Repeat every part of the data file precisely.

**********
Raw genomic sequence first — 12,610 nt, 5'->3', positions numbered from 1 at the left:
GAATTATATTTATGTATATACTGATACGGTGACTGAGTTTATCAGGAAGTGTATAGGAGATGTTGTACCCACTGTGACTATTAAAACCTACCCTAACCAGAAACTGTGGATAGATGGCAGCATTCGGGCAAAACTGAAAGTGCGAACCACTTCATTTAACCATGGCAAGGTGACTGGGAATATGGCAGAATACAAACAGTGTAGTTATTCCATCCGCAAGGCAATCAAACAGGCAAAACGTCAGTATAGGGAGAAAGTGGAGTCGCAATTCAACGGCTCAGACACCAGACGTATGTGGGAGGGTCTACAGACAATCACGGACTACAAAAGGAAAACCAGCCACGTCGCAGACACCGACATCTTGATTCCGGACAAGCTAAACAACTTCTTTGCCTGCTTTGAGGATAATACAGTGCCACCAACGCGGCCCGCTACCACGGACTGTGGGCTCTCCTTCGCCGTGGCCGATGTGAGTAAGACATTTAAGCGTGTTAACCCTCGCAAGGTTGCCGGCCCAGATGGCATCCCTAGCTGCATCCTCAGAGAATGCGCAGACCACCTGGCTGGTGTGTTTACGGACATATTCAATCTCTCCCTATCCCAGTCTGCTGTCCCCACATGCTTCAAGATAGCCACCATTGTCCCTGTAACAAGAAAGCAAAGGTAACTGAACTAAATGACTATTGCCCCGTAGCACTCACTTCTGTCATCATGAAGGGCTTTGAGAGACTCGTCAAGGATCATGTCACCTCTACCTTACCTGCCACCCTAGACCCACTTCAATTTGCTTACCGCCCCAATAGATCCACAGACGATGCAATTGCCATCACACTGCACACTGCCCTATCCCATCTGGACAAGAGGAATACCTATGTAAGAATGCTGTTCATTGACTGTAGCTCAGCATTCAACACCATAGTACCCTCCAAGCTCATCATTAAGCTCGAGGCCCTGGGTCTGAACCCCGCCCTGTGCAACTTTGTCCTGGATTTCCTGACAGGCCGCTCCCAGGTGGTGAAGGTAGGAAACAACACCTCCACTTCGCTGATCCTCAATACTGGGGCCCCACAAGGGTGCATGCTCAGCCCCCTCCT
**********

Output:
Raw genomic sequence first — 12,610 nt, 5'->3', positions numbered from 1 at the left:
GAATTATATTTATGTATATACTGATACGGTGACTGAGTTTATCAGGAAGTGTATAGGAGATGTTGTACCCACTGTGACTATTAAAACCTACCCTAACCAGAAACTGTGGATAGATGGCAGCATTCGGGCAAAACTGAAAGTGCGAACCACTTCATTTAACCATGGCAAGGTGACTGGGAATATGGCAGAATACAAACAGTGTAGTTATTCCATCCGCAAGGCAATCAAACAGGCAAAACGTCAGTATAGGGAGAAAGTGGAGTCGCAATTCAACGGCTCAGACACCAGACGTATGTGGGAGGGTCTACAGACAATCACGGACTACAAAAGGAAAACCAGCCACGTCGCAGACACCGACATCTTGATTCCGGACAAGCTAAACAACTTCTTTGCCTGCTTTGAGGATAATACAGTGCCACCAACGCGGCCCGCTACCACGGACTGTGGGCTCTCCTTCGCCGTGGCCGATGTGAGTAAGACATTTAAGCGTGTTAACCCTCGCAAGGTTGCCGGCCCAGATGGCATCCCTAGCTGCATCCTCAGAGAATGCGCAGACCACCTGGCTGGTGTGTTTACGGACATATTCAATCTCTCCCTATCCCAGTCTGCTGTCCCCACATGCTTCAAGATAGCCACCATTGTCCCTGTAACAAGAAAGCAAAGGTAACTGAACTAAATGACTATTGCCCCGTAGCACTCACTTCTGTCATCATGAAGGGCTTTGAGAGACTCGTCAAGGATCATGTCACCTCTACCTTACCTGCCACCCTAGACCCACTTCAATTTGCTTACCGCCCCAATAGATCCACAGACGATGCAATTGCCATCACACTGCACACTGCCCTATCCCATCTGGACAAGAGGAATACCTATGTAAGAATGCTGTTCATTGACTGTAGCTCAGCATTCAACACCATAGTACCCTCCAAGCTCATCATTAAGCTCGAGGCCCTGGGTCTGAACCCCGCCCTGTGCAACTTTGTCCTGGATTTCCTGACAGGCCGCTCCCAGGTGGTGAAGGTAGGAAACAACACCTCCACTTCGCTGATCCTCAATACTGGGGCCCCACAAGGGTGCATGCTCAGCCCCCTCCT